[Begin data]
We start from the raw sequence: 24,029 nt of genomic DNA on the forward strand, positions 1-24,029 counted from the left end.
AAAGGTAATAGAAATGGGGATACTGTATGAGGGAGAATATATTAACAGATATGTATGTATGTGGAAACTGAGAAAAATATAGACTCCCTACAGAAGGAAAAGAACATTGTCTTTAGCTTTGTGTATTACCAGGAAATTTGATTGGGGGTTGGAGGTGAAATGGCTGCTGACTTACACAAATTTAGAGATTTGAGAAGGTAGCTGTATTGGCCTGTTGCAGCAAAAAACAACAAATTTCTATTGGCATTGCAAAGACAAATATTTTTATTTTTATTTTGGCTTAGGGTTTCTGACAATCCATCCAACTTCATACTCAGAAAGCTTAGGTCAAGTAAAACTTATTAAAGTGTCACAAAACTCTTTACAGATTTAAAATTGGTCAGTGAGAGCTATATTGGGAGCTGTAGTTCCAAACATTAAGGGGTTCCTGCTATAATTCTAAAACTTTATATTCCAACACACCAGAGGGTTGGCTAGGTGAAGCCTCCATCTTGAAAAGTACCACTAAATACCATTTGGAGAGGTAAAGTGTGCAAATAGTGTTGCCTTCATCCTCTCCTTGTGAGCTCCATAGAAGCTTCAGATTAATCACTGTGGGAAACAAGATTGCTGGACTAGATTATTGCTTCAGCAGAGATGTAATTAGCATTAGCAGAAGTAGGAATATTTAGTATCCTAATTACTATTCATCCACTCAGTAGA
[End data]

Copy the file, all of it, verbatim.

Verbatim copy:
We start from the raw sequence: 24,029 nt of genomic DNA on the forward strand, positions 1-24,029 counted from the left end.
AAAGGTAATAGAAATGGGGATACTGTATGAGGGAGAATATATTAACAGATATGTATGTATGTGGAAACTGAGAAAAATATAGACTCCCTACAGAAGGAAAAGAACATTGTCTTTAGCTTTGTGTATTACCAGGAAATTTGATTGGGGGTTGGAGGTGAAATGGCTGCTGACTTACACAAATTTAGAGATTTGAGAAGGTAGCTGTATTGGCCTGTTGCAGCAAAAAACAACAAATTTCTATTGGCATTGCAAAGACAAATATTTTTATTTTTATTTTGGCTTAGGGTTTCTGACAATCCATCCAACTTCATACTCAGAAAGCTTAGGTCAAGTAAAACTTATTAAAGTGTCACAAAACTCTTTACAGATTTAAAATTGGTCAGTGAGAGCTATATTGGGAGCTGTAGTTCCAAACATTAAGGGGTTCCTGCTATAATTCTAAAACTTTATATTCCAACACACCAGAGGGTTGGCTAGGTGAAGCCTCCATCTTGAAAAGTACCACTAAATACCATTTGGAGAGGTAAAGTGTGCAAATAGTGTTGCCTTCATCCTCTCCTTGTGAGCTCCATAGAAGCTTCAGATTAATCACTGTGGGAAACAAGATTGCTGGACTAGATTATTGCTTCAGCAGAGATGTAATTAGCATTAGCAGAAGTAGGAATATTTAGTATCCTAATTACTATTCATCCACTCAGTAGA